Trade GameStop Shares With Confidence and No Emotions

I apologize in advance because I’m pretty sure I’m going to offend some of the readers. It is impossible to write about GameStop (NYSE:GME) stock and not cause a ruckus.

Retailers walk past a GameStop (GME stock) store in New York City, New York.
Source: Northfoto /

GME stock is as emotional as they get. There are lovers and haters of it and nothing in between. I’ve kept myself from engaging emotions to be a better trader. I simply concentrate on trading the levels, so I don’t judge it as an investment.

Today most of my comments will be about trading it more so than investing. The long-term thesis is pretty simple and doesn’t need my blessing. The business fundamentals are in transition and buying it as an investment is a viable thesis. There is no wrong or right about that and time will be the ultimate judge.

GME Stock Rallies

I mentioned that the company is in transition because the environment changed.

Kudos to management that they’ve done so well in spite of it. Revenues are now 38% lower than 2017, and that’s a lot of top line pain. However, they managed to maintain a decent bottom line. Some of the other debt-to-equity ratios need fixing but that can come later.

This dovish environment encourages debt and it’s cheap. As long as the Federal Reserve doesn’t go crazy with the taper and QT it won’t be an issue.

The more impressive feat than management is GME stock. It is up an astonishing 4,300% in a year. At one point in January that was more than 10,000%. Whatever the reasons for the rally, the SEC allowed for the action to happen. It is in the books and now historical facts.

They say “don’t fight the tape” and that’s exactly what they mean. Shorting because someone doesn’t agree is silly.

One of a Kind

So far I’ve been more positive on it than even I thought I would be. This is not a stock I would invest in for the long term. It’s just not my jam. I need more concrete prospects than I currently see. I may not have looked hard enough, but I also don’t want to. On the other hand, I enjoyed trading the GME stock price action in the short and mid terms.

This is not an task easy seeing how fast it moves in both directions. I didn’t know how high the implied volatility can rise until I saw it in GME. When the Reddit versus hedge fund battle was at its peak, both puts and call options were gaining. If you don’t know options, trust me when I tell you that should not happen.

Back then, I owned puts (bearish position). The next day the stock spiked more than 100% and my puts gained. I more than tripled my money on a losing trade. Well, it should have been a losing trade.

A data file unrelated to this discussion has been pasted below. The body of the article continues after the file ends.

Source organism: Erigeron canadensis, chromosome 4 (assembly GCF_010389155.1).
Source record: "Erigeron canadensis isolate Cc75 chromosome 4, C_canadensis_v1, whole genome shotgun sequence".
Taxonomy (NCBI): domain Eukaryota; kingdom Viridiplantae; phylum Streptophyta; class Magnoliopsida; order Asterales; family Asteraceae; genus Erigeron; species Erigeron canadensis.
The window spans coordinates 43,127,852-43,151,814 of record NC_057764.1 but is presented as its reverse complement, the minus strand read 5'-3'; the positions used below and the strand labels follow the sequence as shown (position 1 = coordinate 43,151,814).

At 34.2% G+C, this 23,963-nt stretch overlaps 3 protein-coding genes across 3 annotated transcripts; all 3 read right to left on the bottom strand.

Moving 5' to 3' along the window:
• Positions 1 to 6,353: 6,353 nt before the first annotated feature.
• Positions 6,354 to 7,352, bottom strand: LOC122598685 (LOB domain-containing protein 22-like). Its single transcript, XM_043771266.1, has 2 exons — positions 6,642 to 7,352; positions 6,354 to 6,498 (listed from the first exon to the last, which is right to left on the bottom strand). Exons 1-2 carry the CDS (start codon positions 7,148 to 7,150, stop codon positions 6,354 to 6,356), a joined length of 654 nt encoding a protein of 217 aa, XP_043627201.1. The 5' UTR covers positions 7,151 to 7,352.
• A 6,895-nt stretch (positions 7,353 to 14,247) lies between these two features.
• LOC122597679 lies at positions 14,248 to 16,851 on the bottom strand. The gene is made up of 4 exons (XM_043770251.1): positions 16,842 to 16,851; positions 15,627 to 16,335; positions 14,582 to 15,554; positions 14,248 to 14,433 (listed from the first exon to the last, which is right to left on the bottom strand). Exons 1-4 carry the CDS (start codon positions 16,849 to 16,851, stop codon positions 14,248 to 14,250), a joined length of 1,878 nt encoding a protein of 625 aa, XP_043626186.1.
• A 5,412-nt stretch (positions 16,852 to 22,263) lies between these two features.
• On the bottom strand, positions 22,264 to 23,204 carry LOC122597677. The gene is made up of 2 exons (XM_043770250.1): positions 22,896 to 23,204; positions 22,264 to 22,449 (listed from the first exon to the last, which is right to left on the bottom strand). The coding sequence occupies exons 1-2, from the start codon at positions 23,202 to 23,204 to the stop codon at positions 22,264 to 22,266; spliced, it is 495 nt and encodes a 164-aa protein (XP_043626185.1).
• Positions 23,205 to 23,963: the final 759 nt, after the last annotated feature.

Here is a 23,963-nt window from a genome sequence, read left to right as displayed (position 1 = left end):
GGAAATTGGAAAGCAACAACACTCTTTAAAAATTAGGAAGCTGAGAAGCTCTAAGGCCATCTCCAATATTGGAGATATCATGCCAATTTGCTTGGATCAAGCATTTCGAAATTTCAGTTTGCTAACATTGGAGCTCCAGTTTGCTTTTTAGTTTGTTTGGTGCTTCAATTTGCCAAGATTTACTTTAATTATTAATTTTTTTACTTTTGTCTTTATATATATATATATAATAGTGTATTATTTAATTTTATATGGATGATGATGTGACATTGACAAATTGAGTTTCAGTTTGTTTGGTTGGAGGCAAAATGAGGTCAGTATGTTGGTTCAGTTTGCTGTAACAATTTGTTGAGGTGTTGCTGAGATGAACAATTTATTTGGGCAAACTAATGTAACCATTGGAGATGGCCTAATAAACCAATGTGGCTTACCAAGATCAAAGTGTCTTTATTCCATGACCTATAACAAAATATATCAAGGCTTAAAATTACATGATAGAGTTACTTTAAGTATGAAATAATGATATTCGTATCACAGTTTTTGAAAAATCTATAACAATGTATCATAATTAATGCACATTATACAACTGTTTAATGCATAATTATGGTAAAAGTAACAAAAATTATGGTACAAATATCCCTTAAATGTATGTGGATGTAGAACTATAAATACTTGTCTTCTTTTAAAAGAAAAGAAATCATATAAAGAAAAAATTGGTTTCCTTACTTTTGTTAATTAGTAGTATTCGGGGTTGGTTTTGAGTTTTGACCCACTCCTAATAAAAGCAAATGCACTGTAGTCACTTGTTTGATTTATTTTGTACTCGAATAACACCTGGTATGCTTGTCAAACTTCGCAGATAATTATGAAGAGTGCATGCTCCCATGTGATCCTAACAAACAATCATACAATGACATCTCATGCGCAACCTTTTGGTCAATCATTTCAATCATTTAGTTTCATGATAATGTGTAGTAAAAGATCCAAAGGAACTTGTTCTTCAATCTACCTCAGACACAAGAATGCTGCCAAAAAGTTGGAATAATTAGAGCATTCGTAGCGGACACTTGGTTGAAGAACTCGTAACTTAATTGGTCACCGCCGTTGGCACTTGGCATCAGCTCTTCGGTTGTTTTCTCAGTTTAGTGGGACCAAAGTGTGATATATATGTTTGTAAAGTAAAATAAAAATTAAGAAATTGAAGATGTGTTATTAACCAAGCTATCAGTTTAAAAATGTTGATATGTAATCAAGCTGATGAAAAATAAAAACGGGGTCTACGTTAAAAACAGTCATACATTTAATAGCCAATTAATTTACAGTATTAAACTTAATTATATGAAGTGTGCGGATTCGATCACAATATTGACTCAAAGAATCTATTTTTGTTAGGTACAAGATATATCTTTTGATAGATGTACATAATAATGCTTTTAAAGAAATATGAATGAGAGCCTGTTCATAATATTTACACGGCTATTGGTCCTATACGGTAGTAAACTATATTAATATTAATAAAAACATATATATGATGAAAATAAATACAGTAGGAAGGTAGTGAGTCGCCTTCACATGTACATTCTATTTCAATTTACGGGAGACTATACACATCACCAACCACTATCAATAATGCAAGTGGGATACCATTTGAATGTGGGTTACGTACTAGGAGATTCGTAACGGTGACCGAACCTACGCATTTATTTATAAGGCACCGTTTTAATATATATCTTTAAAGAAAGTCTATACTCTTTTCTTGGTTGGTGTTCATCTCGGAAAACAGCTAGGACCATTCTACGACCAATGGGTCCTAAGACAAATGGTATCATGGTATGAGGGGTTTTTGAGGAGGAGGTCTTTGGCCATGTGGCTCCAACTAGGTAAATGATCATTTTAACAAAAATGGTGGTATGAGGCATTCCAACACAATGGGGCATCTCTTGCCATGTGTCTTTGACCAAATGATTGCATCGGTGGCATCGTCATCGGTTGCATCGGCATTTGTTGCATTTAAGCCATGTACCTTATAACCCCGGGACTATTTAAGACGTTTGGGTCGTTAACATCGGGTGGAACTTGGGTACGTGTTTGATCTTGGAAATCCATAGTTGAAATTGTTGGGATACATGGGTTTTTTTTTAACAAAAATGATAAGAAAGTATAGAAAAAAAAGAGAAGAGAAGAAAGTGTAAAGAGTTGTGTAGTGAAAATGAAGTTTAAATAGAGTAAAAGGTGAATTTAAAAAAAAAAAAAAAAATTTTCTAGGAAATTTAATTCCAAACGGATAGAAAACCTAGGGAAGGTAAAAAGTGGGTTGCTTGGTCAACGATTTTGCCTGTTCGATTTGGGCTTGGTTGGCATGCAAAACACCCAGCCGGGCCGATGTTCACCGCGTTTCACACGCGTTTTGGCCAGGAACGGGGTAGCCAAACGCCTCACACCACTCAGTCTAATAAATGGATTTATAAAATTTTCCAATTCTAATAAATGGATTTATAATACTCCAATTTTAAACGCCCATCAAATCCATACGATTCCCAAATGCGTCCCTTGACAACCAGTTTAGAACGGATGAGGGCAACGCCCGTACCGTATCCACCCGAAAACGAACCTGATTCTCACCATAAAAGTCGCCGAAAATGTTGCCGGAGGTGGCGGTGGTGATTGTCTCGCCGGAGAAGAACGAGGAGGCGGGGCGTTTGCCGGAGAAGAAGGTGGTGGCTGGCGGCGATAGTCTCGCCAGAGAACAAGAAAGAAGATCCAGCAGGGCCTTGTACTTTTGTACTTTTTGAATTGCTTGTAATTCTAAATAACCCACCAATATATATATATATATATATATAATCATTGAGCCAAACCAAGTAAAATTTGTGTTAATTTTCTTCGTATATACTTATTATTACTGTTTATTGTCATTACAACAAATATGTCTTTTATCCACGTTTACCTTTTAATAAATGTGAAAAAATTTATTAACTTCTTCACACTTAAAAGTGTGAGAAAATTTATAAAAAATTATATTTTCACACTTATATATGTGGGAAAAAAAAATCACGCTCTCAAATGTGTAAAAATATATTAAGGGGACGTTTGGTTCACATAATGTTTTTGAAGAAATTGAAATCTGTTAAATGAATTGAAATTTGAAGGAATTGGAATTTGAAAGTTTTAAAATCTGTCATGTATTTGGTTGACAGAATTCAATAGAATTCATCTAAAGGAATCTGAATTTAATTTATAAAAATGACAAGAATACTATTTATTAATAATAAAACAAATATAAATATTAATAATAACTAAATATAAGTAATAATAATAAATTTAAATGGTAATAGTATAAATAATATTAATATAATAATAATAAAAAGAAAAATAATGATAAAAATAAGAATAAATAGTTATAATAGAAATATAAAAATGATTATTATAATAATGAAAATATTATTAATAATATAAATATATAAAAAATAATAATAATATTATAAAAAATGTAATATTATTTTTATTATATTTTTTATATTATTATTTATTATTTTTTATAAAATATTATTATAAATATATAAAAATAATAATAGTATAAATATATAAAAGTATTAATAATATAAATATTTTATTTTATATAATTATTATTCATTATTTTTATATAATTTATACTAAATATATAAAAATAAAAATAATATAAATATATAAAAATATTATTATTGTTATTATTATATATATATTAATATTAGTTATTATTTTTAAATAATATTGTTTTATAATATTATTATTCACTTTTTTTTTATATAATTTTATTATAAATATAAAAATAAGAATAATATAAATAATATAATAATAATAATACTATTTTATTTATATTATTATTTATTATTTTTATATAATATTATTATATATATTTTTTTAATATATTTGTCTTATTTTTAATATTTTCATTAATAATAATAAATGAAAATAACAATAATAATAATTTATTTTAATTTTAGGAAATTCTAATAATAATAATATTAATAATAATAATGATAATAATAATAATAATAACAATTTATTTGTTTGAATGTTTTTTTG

The short story here is that logic need not apply. GME started a movement on Reddit and it’s defying gravity on Wall Street. It now has a posse of tickers like AMC Entertainment (NYSE:AMC) and Clover Health (NASDAQ:CLOV) to name two.

Investors need a strong stomach and decent charting skills. Of course, luck is always a factor, but it’s wrong to purely rely on that. The good news is that machines are still in charge. Experts tell us that they are responsible for about 80% of the action. This makes them predictable and gives us humans a chance at scalping short-term profits.

How I Trade GME Stock

GameStop (GME) Stock Chart Showing Trading Range
Source: Charts by TradingView

One thing I would say right off the bat is that I would never short it. The traditional methods for shorting GME stock are a no-no for retail investors. Those unlucky to have been short ahead of the original spike went broke. Even the pros went belly up trying to do it. Those who insist on shorting it should use simple put options or spreads. It is the safer alternative.

This year’s price action, as wild as it was, has given us three baselines. The bulls have consistently bought the dips into $133, $118 and $100. Most recently, GME found footing above $156 per share. The assumption now is that it will hold again. The next drop close to that presents a buying opportunity, with a tight stop. Because if it fails it would trigger bearish pattern targeting $100 or lower.

Conversely, there are sellers lurking through $225 per share. But taking that out would also be an opportunity to chase it. There is likely to be heavy selling near $205 per share. Every tough spot becomes the opportunity as long as the bulls are this brave. Knowing when to exit is also important and I would consider booking profits at 25%. At $180 per share, there aren’t catalysts in either direction.

My trading strategy would be to buy the dip or buy the breakout (pictured). Trade the range inside the box, or chase the breaches of either sides.

I find it futile to guess what’s going to happen. I have better success when I wait for the confirmation then chase.

On the date of publication, Nicolas Chahine did not have (either directly or indirectly) any positions in the securities mentioned in this article. The opinions expressed in this article are those of the writer, subject to the Publishing Guidelines.

Nicolas Chahine is the managing director of

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